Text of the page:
New York Matrimonial Trial Handbook
The New York Matrimonial Trial Handbook by Joel R. Brandes is available online in the print edition at the Bookbaby Bookstore and other bookstores. It is now available in Kindle ebook editions and epub ebook editions in our website bookstore. It is also available at Amazon Kindle, Barnes & Noble and Goodreads.
The New York Matrimonial Trial Handbook was written for both the attorney who has never tried a matrimonial action and for the experienced litigator. It is a “how to” book for lawyers. This 836 page handbook focuses on the procedural and substantive law, as well as the law of evidence, that an attorney must have at his or her fingertips when trying a matrimonial action. It is intended to be an aid for preparing for a trial and as a reference for the procedure in offering and objecting to evidence during a trial. The handbook deals extensively with the testimonial and documentary evidence necessary to meet the burden of proof. There are thousands of suggested questions for the examination of witnesses at trial to establish each cause of action and requests for ancillary relief, as well as for the cross-examination of difficult witnesses. Table of Contents
Tuesday, July 26, 2016
Toufighjou v Tritschler, 2016 WL 3883193 (M.D. Florida, 2016) [Canada] [Defense of Consent Not Established] [Petition granted]
Sunday, July 17, 2016
O.A. v D.B., Slip Copy, 2016 WL 3748779 (Table), 2016 N.Y. Slip Op. 51089(U) (Fam. Ct.,2016) [Norway] [New York Family Court][Petition Denied]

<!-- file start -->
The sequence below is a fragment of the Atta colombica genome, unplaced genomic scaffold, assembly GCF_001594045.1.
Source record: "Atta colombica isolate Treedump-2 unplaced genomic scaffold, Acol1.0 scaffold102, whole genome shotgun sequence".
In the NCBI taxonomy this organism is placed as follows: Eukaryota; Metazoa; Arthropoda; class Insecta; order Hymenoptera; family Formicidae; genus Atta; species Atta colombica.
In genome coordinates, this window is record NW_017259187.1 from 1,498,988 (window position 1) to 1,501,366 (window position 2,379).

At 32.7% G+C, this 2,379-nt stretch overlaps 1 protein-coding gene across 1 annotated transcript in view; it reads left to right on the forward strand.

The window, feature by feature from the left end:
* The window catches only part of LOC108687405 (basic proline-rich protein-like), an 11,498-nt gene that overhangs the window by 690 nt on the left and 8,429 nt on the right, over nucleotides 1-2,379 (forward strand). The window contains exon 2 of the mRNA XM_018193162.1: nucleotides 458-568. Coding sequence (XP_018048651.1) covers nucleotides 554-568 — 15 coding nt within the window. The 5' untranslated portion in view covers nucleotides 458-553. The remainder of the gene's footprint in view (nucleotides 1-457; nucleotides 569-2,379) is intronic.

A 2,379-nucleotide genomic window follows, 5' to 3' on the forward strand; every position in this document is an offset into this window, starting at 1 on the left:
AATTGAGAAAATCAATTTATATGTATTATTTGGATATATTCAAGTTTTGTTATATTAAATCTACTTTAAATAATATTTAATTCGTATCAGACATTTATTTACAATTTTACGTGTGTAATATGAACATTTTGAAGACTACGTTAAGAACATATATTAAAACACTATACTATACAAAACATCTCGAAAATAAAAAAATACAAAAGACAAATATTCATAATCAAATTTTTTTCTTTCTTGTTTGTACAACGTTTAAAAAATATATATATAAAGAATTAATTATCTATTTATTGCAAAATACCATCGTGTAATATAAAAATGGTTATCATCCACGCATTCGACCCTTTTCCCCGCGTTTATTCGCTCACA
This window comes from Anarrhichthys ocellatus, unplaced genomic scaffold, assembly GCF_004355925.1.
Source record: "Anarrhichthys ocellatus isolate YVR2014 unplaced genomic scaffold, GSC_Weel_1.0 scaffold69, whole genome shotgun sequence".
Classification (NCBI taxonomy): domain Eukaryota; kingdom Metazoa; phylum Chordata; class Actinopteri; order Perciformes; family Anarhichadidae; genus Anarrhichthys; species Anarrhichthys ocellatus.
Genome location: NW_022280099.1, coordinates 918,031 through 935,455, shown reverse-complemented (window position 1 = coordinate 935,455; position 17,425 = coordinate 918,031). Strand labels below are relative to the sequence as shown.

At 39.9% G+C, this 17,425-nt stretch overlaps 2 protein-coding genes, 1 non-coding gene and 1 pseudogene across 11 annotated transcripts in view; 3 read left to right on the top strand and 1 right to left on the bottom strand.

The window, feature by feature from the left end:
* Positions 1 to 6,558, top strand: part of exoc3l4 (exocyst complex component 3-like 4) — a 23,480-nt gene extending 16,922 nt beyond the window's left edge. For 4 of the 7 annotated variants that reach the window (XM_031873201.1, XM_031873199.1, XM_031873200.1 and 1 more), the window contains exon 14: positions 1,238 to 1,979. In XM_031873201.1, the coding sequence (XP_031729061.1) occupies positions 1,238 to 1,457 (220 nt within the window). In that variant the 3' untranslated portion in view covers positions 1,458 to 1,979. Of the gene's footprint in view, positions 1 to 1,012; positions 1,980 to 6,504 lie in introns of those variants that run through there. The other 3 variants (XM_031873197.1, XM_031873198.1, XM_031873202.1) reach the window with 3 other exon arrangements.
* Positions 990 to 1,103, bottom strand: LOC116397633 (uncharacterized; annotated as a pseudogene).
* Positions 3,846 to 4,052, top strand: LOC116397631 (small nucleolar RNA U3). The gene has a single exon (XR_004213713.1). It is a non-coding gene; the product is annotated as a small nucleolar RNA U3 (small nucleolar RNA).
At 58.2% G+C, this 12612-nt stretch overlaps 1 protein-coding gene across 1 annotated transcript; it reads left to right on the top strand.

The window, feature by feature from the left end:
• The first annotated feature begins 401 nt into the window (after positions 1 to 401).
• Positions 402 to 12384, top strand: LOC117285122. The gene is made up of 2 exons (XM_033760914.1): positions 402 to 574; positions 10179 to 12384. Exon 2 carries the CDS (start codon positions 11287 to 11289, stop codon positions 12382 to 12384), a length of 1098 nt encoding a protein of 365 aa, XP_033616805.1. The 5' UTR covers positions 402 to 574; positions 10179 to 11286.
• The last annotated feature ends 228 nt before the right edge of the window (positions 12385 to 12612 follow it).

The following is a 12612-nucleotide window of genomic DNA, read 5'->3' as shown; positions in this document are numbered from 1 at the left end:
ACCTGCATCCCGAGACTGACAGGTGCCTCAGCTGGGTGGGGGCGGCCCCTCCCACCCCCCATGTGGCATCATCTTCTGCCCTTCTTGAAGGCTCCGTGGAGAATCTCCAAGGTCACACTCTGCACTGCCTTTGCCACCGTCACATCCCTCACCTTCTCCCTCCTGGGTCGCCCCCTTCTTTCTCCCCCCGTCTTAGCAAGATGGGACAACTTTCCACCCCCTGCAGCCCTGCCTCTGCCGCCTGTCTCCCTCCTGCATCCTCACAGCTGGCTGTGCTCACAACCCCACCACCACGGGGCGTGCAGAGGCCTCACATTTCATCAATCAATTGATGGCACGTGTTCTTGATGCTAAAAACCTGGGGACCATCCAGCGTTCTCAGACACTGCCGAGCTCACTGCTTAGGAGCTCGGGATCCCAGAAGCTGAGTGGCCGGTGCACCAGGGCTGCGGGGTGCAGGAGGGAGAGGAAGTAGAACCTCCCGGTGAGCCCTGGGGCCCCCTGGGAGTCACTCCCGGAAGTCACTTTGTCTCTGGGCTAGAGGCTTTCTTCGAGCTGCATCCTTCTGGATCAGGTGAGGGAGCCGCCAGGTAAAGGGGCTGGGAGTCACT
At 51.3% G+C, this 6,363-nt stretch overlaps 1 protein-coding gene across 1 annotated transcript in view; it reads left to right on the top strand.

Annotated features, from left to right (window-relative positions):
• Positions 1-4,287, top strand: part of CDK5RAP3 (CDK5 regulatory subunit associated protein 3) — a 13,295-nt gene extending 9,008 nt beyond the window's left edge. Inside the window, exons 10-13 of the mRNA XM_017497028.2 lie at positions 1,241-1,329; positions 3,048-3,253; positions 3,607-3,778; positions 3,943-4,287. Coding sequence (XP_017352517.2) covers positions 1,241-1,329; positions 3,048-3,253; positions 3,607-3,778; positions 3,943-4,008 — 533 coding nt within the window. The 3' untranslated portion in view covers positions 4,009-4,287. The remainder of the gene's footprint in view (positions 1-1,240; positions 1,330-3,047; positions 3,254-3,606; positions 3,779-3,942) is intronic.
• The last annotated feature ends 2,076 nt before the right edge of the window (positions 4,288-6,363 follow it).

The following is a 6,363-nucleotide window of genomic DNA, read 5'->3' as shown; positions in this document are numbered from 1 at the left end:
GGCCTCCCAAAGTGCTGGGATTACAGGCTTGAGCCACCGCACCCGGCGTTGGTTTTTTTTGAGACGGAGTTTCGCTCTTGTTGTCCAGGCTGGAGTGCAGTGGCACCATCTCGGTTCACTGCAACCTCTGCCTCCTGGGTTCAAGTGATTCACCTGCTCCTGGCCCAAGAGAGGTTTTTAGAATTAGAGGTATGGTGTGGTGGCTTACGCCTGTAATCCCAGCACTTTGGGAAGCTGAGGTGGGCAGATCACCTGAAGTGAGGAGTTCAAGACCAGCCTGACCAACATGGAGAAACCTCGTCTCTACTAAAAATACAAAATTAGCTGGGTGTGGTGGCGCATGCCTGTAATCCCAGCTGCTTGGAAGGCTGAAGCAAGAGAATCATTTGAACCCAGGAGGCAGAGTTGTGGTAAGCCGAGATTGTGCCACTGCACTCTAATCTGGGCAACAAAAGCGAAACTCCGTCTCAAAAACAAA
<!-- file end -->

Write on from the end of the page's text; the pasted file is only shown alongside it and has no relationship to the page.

In O.A. v D.B., Slip Copy, 2016 WL 3748779 (Table), 2016 N.Y. Slip Op. 51089(U) (Fam. Ct.,2016) Petitioner Father, O.A., a Norwegian citizen, filed a petition in Family Court for the return of his daughters, D.A.P. and D.P. to Norway. The petition was brought pursuant to the Hague Convention on the Civil Aspects of International Child Abduction (1343 UNTS 89, TIAS No. 11, 670, 1343 ), and its domestic implementing legislation, the International Child Abduction Remedies Act, 42 USC §§ 11601. Respondent mother, D.B., an American citizen, opposed the petition and argued that a return of the family to Norway will subject the subject children to a grave risk of harm because of the repeated domestic violence petitioner inflicted upon respondent. Respondent also alleged that some of the said domestic violence incidents occurred in the presence of the eldest subject child. The Court held a hearing and found that the petitioner had established, by a preponderance of the evidence, each required element under the Hague Convention. It also found that respondent failed to establish that the subject children would be subjected to a grave risk of harm, psychologically or physically, if they return to Norway and granted the petition.
It appears to us that the Family Court, a court of limited jurisdiction, lacked subject matter jurisdiction to hear the petition.
A petition for the return of a child commencing a civil action for the return of a child must be filed "in any court which has jurisdiction of such action." 22 U.S.C. § 9003 (b), formerly cited as 42 USC § 11603 (b). The New York State Supreme Court has jurisdiction to hear these proceedings. N.Y. Const, art VI, § 7[a]. On the other hand, the Family Court is a court of limited jurisdiction, whose jurisdiction is proscribed by Article VI, § 13 of the New York State Constitution. It has not been conferred with jurisdiction under Article VI, § 13 of the New York state constitution to determine such cases.